Home of Fred J. Porter - Corvallis, OR
Posted by: Groundspeak Premium Member NW_history_buff
N 44° 33.894 W 123° 16.014
10T E 478805 N 4934652
Quick Description: A historical marker located in front of a home highlights a local city engineer.
Location: Oregon, United States
Date Posted: 5/10/2018 5:30:19 PM
Waymark Code: WMY8KZ
Published By: Groundspeak Premium Member TheBeanTeam
Views: 0

Long Description:
Located in front of a private home is a historical marker that reads:

Home of Fred J. Porter

Corvallis City Engineer from 1909 to 1949

Fred J. Porter was the great-grandson of Benton County pioneer, Johnson Mulkey.

In the winter of 1845, Mulkey filed a land claim for 640 acres along Oak Creek, on the north side of Baldy Mountain. This was only a few months after Joseph Conant Avery, the first known settler, filed his land claim at the confluence of the Willamette and Mary's Rivers. Both men were busy constructing log cabins during the winter and spring of 1846. When Mulkey's cabin was finished, he returned to Missouri to bring out his wife and seven children. In October of 1847, Mulkey, captain of his wagon train, brought his wagons through to the Whitman Mission near present day Walla Walla, Washington. Here, Mulkey's people rested before proceeding to the Willamette Valley. Just a month later, on November 29, 1847, the Whitman family and their guests at the mission were killed in an Indian attack.

This house was built in 1887 by Samuel T. Jefferys, a lawyer and Benton County's Representative to the Oregon Legislature. When Jeffreys decided to move to Alaska, his home was sold to Flora and Johnson Mulkey Porter. Fred Porter moved into his house with his parents.

Fred Porter did not live here only during his childhood; he later returned to this house with his wife, Ida Eberting Porter, and the first of their two sons. During their tenure, the automobile ramp to the basement at the southwest corner of the house was built. Fred Porter was an early auto enthusiast. Mrs. Porter recalls with delight the red Buick which Fred drove while he was courting her in 1917.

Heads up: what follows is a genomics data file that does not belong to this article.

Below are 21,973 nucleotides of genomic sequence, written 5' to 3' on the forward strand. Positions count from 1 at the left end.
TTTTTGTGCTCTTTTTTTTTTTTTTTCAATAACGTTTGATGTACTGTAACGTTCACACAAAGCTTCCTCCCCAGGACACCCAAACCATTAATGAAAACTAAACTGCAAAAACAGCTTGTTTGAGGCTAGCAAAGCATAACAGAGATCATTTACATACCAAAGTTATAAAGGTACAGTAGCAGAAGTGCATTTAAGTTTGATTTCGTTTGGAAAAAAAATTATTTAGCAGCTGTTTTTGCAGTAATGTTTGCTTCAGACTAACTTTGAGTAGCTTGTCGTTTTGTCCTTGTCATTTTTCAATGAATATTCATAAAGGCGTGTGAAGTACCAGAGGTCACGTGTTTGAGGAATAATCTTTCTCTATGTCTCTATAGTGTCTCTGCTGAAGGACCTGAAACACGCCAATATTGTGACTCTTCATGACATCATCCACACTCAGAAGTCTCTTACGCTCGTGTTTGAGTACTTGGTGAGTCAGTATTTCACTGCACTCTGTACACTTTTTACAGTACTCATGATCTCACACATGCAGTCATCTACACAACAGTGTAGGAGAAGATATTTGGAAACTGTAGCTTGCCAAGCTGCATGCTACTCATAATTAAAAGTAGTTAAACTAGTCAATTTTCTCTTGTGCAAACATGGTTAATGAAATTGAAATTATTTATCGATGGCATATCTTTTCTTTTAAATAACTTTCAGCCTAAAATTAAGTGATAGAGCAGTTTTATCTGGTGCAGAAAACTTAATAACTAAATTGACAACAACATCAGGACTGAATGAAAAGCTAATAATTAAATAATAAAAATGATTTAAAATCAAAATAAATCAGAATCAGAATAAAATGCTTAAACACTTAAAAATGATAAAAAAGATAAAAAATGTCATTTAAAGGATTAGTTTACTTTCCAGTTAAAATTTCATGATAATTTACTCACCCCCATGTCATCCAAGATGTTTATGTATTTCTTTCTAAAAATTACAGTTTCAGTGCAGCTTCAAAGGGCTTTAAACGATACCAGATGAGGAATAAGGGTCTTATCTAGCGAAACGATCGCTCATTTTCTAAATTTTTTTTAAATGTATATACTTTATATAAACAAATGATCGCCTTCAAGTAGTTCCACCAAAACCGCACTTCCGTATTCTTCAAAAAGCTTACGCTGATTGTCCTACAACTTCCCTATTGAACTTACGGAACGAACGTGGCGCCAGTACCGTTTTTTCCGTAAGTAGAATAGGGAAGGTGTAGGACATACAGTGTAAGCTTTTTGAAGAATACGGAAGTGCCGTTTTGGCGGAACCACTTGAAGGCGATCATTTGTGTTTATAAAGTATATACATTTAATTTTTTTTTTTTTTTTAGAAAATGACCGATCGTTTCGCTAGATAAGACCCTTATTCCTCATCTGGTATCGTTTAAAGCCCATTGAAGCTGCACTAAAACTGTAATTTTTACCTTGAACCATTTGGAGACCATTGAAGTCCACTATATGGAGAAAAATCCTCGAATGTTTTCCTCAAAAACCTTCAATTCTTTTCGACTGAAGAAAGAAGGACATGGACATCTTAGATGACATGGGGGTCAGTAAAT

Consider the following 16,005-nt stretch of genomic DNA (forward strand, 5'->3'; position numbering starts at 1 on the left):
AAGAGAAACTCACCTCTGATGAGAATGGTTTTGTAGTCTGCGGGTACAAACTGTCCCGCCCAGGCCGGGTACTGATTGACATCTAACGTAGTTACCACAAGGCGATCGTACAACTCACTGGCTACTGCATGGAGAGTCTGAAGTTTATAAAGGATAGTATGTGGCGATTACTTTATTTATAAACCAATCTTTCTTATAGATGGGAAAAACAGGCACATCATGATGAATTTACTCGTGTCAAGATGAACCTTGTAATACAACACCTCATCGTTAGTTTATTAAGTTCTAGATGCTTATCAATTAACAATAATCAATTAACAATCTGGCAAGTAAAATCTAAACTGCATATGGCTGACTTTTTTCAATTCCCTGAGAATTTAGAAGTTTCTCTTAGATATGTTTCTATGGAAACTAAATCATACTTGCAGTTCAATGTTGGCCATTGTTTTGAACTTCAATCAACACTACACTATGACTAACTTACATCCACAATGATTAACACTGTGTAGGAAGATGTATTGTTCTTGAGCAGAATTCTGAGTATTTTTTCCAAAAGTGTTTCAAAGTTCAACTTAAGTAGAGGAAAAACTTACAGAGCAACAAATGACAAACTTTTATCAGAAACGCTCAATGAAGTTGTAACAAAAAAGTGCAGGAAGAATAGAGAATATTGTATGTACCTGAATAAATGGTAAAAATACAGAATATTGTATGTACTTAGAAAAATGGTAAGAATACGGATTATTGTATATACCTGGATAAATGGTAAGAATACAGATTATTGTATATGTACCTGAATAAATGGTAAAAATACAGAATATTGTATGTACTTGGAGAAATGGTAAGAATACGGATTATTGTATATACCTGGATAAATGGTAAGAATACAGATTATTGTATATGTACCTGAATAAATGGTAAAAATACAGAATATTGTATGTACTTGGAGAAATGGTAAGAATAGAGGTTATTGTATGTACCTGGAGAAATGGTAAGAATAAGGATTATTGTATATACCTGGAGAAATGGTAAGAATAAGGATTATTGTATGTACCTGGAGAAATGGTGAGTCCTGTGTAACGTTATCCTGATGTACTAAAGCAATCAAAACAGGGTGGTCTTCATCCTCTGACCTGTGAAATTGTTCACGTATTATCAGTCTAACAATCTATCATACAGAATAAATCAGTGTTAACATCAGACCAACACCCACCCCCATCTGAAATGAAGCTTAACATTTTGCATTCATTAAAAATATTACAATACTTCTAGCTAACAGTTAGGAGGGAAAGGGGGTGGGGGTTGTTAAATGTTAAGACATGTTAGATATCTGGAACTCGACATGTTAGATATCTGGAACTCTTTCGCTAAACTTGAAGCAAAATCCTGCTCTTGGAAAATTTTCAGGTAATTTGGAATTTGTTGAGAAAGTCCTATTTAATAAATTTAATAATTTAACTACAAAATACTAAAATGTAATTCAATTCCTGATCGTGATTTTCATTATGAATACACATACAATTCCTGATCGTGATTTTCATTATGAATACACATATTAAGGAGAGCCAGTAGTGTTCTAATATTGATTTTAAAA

During his forty years as Corvallis City Engineer, Fred Porter saw the city grow from a population of 4,552 to 16,207. Public transportation changed from riverboats and trains to autos and trucks. Paved streets, water supply, and sewerage disposal became expected city services. Porter's work as city engineer was vital to the expansion of this city. He was an unassuming person who avoided publicity, but his professional expertise was a basic ingredient for the orderly development of Corvallis.

Historic Topic: Modern Age 1900 to date

Group Responsible for placement: Historical Society

Marker Type: City

Region: Willamette Valley

County: Benton

State of Oregon Historical Marker "Beaver Board": Not listed

Web link to additional information: Not listed

Visit Instructions:

Include your thoughts and observations pertaining to this location and your visit. Provide any additional history that you are aware of that pertains to this location. If the marker commemorates a historic building tell us what it is used for now or share with us the circumstances of an earlier visit to bring this locations history to life.

Please upload a favorite photograph you took of the waymark. Although visiting this waymark in person is the only thing required of you to receive credit for your visit, taking the time to add this information is greatly appreciated.

Be creative.

Search for...
Geocaching.com Google Map
Google Maps
MapQuest
Bing Maps
Nearest Waymarks
Nearest Oregon Historical Markers
Nearest Geocaches
Nearest Benchmarks
Create a scavenger hunt using this waymark as the center point
Recent Visits/Logs:
There are no logs for this waymark yet.